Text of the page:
The damage caused by climate change is notoriously challenging to quantify, even as its cumulative nature impacts almost all facets of social and economic well being. It’s hard to study such a global phenomenon in isolation. While climate change is earth’s collective cross to bear, the individual price for it is starkly unequal. A recent study published in Nature found that the economic cost of carbon emission is unfairly skewed for countries like India, China, and Saudi Arabia.
Using a mix of econometric approaches and emission profiles, the study found that one tonne of additional carbon dioxide emission will cost $86 (₹6,320) to India. To give some context, 400 litres of diesel will emit about a tonne of carbon dioxide. For every litre of diesel that we use, India needs to pay an extra ₹15 in climate change damages. This hidden cost is borne by India in the form of decreased crop yield, extreme weather patterns, ecological attrition, increased sea level, pollution-pioneered health ailments, water crisis and other perils of climate change. This quantification is an insight into the implicit carbon invoice that is often repaid by the most vulnerable citizens.
India alone will have to bear the burden of 21 per cent of global financial damages caused by climate change—amounting to about $210 billion every year. This share of damages is almost four times our carbon emission. This asymmetry in the cost of carbon becomes clearer when we start to look at it relatively. Here’s the cost per tonne of carbon dioxide for the top five countries: India ($86), the US ($48), Saudi Arabia ($47), Brazil ($24) and China ($24). The cost for Canada, Russia and Northern Europe is a negative value. This dissonance makes it harder for countries to agree to a common climate agreement. As the global discourse gravitates towards “country first” politics, the red spot on this map is a reminder for India that the redemption of carbon sins are not going to be fair.
World map of country-level social cost of carbon.
It is also important to understand that this study only revolves around carbon dioxide emission alone and not climate change as a whole. The estimate in this study is for every additional tonne of carbon dioxide that is released. Projecting the cost of something as complicated as carbon emission is often riddled with limited intellectual consensus and uncertainties. The stated study too is not free from these challenges.
The Intergovernmental Panel on Climate Change (IPCC) in its recent 1.5°C global warming report echoed the same narrative. The report stated that along with being battered by heat, drought and floods, low- and middle-income countries like India are likely to see the largest reduction in economic growth. It also emphasised how climate change will widen the inequity that already paralyses disadvantaged populations. The Kerala floods were an important example of the compounding effect of climate change. While these floods were an instance of direct impact, carbon invoice often hostages progress in ways we barely anticipate. A World Bank report estimates that 143 million will be displaced because of climate change. Bangladesh is one such hot spot of these potential climate refugees. Escaping the wrath of rising water, a large section of climate migrants are likely to come to India. India will need to buckle up to help them as well.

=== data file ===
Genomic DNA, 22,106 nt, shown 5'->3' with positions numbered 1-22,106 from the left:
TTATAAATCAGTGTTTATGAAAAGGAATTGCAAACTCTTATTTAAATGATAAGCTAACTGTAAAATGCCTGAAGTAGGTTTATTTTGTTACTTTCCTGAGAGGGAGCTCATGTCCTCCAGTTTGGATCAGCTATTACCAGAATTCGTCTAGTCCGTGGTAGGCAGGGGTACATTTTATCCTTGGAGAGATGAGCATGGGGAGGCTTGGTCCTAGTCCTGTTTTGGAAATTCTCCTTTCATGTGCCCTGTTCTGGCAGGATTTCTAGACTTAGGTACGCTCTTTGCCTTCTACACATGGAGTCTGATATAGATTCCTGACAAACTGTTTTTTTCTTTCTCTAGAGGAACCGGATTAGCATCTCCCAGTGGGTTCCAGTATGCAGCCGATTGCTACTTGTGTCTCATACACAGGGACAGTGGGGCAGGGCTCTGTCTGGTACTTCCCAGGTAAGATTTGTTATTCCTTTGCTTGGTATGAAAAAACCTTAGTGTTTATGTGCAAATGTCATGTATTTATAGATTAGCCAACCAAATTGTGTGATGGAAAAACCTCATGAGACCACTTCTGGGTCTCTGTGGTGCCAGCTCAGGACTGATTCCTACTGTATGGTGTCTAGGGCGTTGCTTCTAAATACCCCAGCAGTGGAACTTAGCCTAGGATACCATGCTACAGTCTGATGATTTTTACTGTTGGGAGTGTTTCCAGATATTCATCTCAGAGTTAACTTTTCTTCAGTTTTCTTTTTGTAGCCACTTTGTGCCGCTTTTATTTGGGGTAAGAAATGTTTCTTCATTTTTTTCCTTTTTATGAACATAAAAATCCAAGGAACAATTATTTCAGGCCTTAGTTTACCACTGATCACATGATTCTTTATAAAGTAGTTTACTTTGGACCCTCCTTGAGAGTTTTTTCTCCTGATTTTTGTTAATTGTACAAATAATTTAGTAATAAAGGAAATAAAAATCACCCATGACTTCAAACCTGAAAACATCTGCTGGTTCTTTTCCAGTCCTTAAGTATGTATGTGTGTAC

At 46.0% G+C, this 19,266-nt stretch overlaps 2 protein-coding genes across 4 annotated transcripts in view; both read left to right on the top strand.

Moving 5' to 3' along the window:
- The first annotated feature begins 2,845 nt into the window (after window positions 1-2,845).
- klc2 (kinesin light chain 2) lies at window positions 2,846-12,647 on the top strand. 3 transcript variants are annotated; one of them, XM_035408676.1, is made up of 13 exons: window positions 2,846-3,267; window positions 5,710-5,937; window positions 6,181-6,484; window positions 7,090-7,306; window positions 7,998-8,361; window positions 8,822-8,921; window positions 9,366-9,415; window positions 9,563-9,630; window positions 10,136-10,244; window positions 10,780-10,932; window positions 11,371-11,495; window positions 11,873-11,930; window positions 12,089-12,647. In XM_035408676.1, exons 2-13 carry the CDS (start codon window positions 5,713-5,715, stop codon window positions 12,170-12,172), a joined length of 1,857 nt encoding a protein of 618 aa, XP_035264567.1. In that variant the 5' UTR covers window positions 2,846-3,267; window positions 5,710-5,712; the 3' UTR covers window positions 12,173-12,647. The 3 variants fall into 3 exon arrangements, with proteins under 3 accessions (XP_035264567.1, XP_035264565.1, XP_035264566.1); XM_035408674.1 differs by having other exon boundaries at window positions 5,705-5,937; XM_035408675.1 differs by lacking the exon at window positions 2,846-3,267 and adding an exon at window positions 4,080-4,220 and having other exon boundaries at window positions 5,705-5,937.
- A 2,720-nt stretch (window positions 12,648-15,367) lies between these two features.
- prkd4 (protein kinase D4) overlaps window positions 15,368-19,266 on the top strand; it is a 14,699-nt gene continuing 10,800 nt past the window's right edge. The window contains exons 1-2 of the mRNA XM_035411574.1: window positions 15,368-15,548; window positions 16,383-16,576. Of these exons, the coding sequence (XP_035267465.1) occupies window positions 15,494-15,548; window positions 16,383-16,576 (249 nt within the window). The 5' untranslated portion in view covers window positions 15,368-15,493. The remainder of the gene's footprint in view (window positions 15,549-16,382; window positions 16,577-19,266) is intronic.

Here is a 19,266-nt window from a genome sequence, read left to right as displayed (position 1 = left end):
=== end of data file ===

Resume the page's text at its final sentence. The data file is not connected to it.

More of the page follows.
On September 17, Prime Minister Narendra Modi was awarded the UN Champions of Earth award. Although dismissive of climate change in past, PM Modi has done incredible work in pioneering the International Solar Alliance for which he received the award. Despite the leap forward in solar power, a recent auction for 3 gigawatts power plants by the government received zero bids and only one bid for the 5 gigawatts tender. Sources blamed this on the lack of government subsidies. A similar sign of poor implementation was seen in the letter that the Union power minister, RK Singh, wrote to Arun Jaitley, warning how states were not purchasing solar power even at the lowest rates. Ambitious plans standing on the shoulders of poor implementation has been a hallmark of India’s climate policies.
Despite setbacks, consultancy group Wood Mackenzie expects that 76 per cent of the target of 175 GW energy production by renewable means—like solar and wind—will be met by 2022. These numbers seem optimistic, as switching to more sustainable sources of energy is the most imperative strategy in global warming mitigation. Along with generation, fuel consumption plays an important part in domestic pollution. A survey by a Bengaluru-based non-profit found that 87 per cent of Indians are willing to buy an electric vehicle to reduce pollution. Yet Mercedes doesn’t find India a viable business case for launching an electric vehicle. This is because of a lack of government policies and incentives—which other manufacturers including Elon Musk’s Telsa agree with.
There has been a leadership vacuum after the US withdrew from the Paris climate accord. China is keen on filling this gap by championing climate change mitigation by decreasing its carbon emission and switching to cleaner energy sources. India too has shown its interest in leading the climate action as expressed by Sushma Swaraj at a recent UN event. This zeal to lead will be requisite for a country like India. India will need to make an active effort to make more climate-centric policies and incentivise the budding tech and startup industry to pave the part forward. A powerful country is no good if it is not liveable. For a sustainable future, it will be paramount to be prudent and equitable while we remunerate our shared carbon invoice.